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Freddie Freeman’s comments on alleged friction with Ronald Acuña Jr. highlight one of the major things that’s wrong with baseball and the Braves.
Whether or not there is real beef between Freddie Freeman and Ronald Acuña Jr., this whole situation just serves to reveal how much baseball gets wrong when dealing with the image of its young stars.
If you haven’t been following, Acuña Jr. caused a stir when he went on Instagram Live and revealed that he won’t miss Freeman because there were “clashes” between the two players.
The Braves outfield pointed to a time when veterans in Atlanta wiped off his eye black in the clubhouse.
While Acuña has walked back his comments, claiming the media blew them out of proportion, Freeman was still prompted to respond and gave his side of the story.
Braves rules apparently created Freddie Freeman and Ronald Acuña friction
Freeman told MLB Network that he didn’t perceive any friction in his relationship with Acuña but he did confirm that as a clubhouse veteran he was often tasked with enforcing organizational rules around appearance.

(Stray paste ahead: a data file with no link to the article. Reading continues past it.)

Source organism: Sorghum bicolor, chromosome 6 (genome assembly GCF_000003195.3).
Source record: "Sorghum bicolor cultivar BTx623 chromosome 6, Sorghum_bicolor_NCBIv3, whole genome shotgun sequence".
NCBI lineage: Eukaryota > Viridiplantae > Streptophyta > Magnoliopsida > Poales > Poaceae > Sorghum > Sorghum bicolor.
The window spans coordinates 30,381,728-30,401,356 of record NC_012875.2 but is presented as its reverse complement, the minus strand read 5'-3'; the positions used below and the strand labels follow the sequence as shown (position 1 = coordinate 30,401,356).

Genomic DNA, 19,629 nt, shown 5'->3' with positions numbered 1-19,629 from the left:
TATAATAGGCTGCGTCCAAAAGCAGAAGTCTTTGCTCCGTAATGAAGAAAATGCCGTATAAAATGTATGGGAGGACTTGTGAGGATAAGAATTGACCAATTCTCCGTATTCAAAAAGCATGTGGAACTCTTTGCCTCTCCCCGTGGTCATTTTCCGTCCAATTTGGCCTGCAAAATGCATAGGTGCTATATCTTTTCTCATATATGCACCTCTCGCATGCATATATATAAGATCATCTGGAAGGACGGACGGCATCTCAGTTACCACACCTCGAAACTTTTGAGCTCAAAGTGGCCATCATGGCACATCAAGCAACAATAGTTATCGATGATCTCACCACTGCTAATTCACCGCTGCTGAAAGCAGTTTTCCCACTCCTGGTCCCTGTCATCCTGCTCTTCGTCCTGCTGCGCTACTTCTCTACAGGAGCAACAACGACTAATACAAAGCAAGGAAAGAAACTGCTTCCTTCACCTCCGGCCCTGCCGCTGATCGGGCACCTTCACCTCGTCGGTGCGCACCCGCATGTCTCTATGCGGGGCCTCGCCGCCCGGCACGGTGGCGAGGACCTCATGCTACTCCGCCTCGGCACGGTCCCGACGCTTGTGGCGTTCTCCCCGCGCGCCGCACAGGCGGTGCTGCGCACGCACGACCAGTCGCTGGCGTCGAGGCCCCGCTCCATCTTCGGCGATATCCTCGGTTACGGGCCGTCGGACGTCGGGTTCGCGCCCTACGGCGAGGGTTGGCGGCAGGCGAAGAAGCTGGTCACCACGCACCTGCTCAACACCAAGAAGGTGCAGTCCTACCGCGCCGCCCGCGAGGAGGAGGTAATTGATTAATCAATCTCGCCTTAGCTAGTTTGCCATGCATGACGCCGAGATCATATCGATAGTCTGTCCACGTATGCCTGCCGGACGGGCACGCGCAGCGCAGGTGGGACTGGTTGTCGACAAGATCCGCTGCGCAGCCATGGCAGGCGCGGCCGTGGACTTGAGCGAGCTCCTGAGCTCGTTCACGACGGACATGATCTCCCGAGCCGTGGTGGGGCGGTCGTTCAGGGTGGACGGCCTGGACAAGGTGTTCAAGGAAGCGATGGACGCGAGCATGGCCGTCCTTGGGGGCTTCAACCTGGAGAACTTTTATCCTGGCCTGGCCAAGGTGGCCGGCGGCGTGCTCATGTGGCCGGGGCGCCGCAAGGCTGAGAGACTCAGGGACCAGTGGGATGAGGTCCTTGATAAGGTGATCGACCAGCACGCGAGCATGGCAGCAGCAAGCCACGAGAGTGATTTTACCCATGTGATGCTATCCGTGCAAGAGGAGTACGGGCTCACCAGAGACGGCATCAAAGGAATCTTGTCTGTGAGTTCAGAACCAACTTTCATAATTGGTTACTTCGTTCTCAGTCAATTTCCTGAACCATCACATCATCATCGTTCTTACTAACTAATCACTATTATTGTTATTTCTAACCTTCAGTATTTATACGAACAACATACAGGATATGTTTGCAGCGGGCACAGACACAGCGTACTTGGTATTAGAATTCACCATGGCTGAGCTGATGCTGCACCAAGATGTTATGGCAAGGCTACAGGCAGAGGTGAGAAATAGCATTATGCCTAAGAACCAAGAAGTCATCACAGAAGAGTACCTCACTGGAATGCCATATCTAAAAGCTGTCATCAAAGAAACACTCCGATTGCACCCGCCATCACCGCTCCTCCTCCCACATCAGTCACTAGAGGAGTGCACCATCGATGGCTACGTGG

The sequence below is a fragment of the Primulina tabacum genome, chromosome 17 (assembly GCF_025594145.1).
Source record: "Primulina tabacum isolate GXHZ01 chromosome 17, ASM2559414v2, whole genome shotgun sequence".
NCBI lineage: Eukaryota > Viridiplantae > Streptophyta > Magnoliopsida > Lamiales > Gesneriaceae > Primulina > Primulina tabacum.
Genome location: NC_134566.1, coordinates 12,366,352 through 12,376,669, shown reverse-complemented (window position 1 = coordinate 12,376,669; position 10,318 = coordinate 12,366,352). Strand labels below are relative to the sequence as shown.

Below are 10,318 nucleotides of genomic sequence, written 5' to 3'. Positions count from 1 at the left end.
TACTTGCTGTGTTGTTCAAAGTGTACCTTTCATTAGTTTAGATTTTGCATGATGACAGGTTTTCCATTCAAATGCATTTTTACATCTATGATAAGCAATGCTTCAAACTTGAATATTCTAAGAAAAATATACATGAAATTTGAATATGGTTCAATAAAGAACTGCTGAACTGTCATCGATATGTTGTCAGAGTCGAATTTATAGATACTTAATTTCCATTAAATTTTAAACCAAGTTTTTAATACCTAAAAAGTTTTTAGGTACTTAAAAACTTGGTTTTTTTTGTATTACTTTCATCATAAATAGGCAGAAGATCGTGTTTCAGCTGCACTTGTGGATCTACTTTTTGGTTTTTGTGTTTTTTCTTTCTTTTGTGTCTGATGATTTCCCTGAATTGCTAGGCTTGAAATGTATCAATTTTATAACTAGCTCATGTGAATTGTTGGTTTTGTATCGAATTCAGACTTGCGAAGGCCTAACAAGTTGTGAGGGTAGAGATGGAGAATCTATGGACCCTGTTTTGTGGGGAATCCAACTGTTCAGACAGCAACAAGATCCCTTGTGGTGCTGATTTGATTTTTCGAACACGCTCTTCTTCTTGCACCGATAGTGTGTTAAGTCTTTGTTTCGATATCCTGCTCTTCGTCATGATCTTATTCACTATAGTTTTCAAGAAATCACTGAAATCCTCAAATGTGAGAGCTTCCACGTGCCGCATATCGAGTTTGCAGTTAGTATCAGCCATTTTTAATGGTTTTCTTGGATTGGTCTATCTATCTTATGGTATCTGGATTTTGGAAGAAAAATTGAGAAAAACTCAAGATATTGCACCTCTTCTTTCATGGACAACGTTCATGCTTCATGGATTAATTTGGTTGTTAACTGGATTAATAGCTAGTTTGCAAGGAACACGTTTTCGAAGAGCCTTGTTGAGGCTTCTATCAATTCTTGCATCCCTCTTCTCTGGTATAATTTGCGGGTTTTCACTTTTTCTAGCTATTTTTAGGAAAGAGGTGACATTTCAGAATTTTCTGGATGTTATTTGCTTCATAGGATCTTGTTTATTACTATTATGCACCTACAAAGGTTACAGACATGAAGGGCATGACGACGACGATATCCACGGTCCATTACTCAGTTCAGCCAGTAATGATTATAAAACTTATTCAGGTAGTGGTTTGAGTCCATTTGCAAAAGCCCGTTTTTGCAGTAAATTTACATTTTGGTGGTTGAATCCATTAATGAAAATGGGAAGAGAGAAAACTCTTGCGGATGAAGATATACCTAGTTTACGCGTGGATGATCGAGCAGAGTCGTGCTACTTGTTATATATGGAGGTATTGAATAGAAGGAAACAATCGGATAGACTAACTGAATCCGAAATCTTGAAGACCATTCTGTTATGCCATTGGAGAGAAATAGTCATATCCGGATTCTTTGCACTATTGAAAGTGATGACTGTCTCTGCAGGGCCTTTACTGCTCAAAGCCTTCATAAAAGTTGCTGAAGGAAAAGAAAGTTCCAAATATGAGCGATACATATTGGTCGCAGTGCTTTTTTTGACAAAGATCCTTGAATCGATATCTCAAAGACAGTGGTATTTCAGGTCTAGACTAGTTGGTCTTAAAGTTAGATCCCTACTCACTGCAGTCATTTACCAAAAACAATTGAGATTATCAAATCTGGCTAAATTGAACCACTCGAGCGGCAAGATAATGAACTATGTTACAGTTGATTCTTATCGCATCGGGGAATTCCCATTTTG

“When you put on a Braves uniform in that organization, there’s organization rules,” Freeman said. “You don’t cover the A with sunglasses, you don’t wear earrings, you have your hair a certain length, you wear a uniform during BP, you don’t have eye black coming down across your whole face.”
Freeman was just enforcing the rules he was brought up in (he shared an anecdote of not being able to wear his Louboutin shoes because they violated the team’s dress code requiring heeled dress shoes). He’s not the root of the problem here: Archaic baseball standards are.
The league seems to do everything possible to beat the personality and flare out of its brightest stars. Players like Acuña and Fernando Tatis Jr. are constantly running afoul of rules, “unwritten” and otherwise, that feel like they’re from another era.
The fact that teams still dictate the kind of eye black or specific jewelry players can wear scrubs the game of uniqueness that could bring more fans to the game.
Instead of creating scenarios where a respected veteran has to get under the skin of a young star because of arbitrary aesthetic standards, MLB franchises should embrace the idea of players expressing themselves as they are.
Joc Pederson created a trend with a string of pearls. Let Acuña do it with eye black, sunglasses or whatever else he decides.